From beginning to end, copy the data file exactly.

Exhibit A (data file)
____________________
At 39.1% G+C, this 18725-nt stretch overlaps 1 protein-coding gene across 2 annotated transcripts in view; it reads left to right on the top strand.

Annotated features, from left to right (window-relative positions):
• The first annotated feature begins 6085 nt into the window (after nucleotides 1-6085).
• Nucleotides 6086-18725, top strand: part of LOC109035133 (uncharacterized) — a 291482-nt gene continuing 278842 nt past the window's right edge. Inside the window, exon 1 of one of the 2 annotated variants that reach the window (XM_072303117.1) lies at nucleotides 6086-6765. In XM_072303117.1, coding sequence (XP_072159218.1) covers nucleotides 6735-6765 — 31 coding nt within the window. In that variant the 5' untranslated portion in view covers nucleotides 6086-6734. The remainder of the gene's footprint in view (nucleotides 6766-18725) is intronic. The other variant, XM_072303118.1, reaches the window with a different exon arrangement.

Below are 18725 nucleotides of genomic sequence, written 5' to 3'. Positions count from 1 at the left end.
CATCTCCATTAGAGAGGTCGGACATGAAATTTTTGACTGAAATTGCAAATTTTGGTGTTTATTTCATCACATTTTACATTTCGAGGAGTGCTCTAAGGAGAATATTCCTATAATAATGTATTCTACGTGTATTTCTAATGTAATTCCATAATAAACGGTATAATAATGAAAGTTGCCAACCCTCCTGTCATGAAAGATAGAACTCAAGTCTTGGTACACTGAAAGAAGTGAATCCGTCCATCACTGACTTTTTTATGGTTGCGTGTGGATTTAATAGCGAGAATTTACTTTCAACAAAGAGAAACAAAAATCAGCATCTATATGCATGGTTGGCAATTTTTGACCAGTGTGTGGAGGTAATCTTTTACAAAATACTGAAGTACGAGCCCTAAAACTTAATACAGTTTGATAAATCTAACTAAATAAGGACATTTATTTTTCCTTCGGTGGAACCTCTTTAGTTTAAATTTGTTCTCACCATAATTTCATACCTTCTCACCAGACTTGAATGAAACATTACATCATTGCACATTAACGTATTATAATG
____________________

At 39.1% G+C, this 18725-nt stretch overlaps 1 protein-coding gene across 2 annotated transcripts in view; it reads left to right on the top strand.

Annotated features, from left to right (window-relative positions):
• The first annotated feature begins 6085 nt into the window (after nucleotides 1-6085).
• Nucleotides 6086-18725, top strand: part of LOC109035133 (uncharacterized) — a 291482-nt gene continuing 278842 nt past the window's right edge. Inside the window, exon 1 of one of the 2 annotated variants that reach the window (XM_072303117.1) lies at nucleotides 6086-6765. In XM_072303117.1, coding sequence (XP_072159218.1) covers nucleotides 6735-6765 — 31 coding nt within the window. In that variant the 5' untranslated portion in view covers nucleotides 6086-6734. The remainder of the gene's footprint in view (nucleotides 6766-18725) is intronic. The other variant, XM_072303118.1, reaches the window with a different exon arrangement.

Below are 18725 nucleotides of genomic sequence, written 5' to 3'. Positions count from 1 at the left end.
CATCTCCATTAGAGAGGTCGGACATGAAATTTTTGACTGAAATTGCAAATTTTGGTGTTTATTTCATCACATTTTACATTTCGAGGAGTGCTCTAAGGAGAATATTCCTATAATAATGTATTCTACGTGTATTTCTAATGTAATTCCATAATAAACGGTATAATAATGAAAGTTGCCAACCCTCCTGTCATGAAAGATAGAACTCAAGTCTTGGTACACTGAAAGAAGTGAATCCGTCCATCACTGACTTTTTTATGGTTGCGTGTGGATTTAATAGCGAGAATTTACTTTCAACAAAGAGAAACAAAAATCAGCATCTATATGCATGGTTGGCAATTTTTGACCAGTGTGTGGAGGTAATCTTTTACAAAATACTGAAGTACGAGCCCTAAAACTTAATACAGTTTGATAAATCTAACTAAATAAGGACATTTATTTTTCCTTCGGTGGAACCTCTTTAGTTTAAATTTGTTCTCACCATAATTTCATACCTTCTCACCAGACTTGAATGAAACATTACATCATTGCACATTAACGTATTATAATG